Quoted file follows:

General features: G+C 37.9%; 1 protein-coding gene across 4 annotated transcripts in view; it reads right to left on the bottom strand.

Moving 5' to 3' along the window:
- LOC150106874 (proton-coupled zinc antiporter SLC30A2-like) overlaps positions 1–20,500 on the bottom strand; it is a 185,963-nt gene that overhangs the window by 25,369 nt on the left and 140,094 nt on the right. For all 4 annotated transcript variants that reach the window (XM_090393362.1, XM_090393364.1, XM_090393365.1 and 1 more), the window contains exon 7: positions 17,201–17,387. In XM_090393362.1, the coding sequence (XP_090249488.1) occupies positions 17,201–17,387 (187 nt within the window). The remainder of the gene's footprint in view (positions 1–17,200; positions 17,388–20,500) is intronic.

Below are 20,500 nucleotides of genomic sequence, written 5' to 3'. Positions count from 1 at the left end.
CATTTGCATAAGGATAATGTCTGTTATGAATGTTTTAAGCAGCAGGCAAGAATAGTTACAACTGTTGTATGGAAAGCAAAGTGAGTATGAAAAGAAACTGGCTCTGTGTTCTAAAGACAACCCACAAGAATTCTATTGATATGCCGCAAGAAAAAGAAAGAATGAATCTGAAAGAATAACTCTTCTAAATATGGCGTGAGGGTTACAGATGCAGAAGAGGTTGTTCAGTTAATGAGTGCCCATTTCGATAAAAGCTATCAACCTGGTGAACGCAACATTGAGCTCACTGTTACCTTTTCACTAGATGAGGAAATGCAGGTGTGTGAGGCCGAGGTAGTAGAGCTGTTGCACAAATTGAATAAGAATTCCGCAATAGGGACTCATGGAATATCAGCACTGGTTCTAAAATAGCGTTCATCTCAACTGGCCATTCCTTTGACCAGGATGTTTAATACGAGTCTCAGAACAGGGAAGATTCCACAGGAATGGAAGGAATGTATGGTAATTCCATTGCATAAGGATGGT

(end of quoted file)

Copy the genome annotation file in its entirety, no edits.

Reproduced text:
General features: G+C 37.9%; 1 protein-coding gene across 4 annotated transcripts in view; it reads right to left on the bottom strand.

Moving 5' to 3' along the window:
- LOC150106874 (proton-coupled zinc antiporter SLC30A2-like) overlaps positions 1–20,500 on the bottom strand; it is a 185,963-nt gene that overhangs the window by 25,369 nt on the left and 140,094 nt on the right. For all 4 annotated transcript variants that reach the window (XM_090393362.1, XM_090393364.1, XM_090393365.1 and 1 more), the window contains exon 7: positions 17,201–17,387. In XM_090393362.1, the coding sequence (XP_090249488.1) occupies positions 17,201–17,387 (187 nt within the window). The remainder of the gene's footprint in view (positions 1–17,200; positions 17,388–20,500) is intronic.

Below are 20,500 nucleotides of genomic sequence, written 5' to 3'. Positions count from 1 at the left end.
CATTTGCATAAGGATAATGTCTGTTATGAATGTTTTAAGCAGCAGGCAAGAATAGTTACAACTGTTGTATGGAAAGCAAAGTGAGTATGAAAAGAAACTGGCTCTGTGTTCTAAAGACAACCCACAAGAATTCTATTGATATGCCGCAAGAAAAAGAAAGAATGAATCTGAAAGAATAACTCTTCTAAATATGGCGTGAGGGTTACAGATGCAGAAGAGGTTGTTCAGTTAATGAGTGCCCATTTCGATAAAAGCTATCAACCTGGTGAACGCAACATTGAGCTCACTGTTACCTTTTCACTAGATGAGGAAATGCAGGTGTGTGAGGCCGAGGTAGTAGAGCTGTTGCACAAATTGAATAAGAATTCCGCAATAGGGACTCATGGAATATCAGCACTGGTTCTAAAATAGCGTTCATCTCAACTGGCCATTCCTTTGACCAGGATGTTTAATACGAGTCTCAGAACAGGGAAGATTCCACAGGAATGGAAGGAATGTATGGTAATTCCATTGCATAAGGATGGT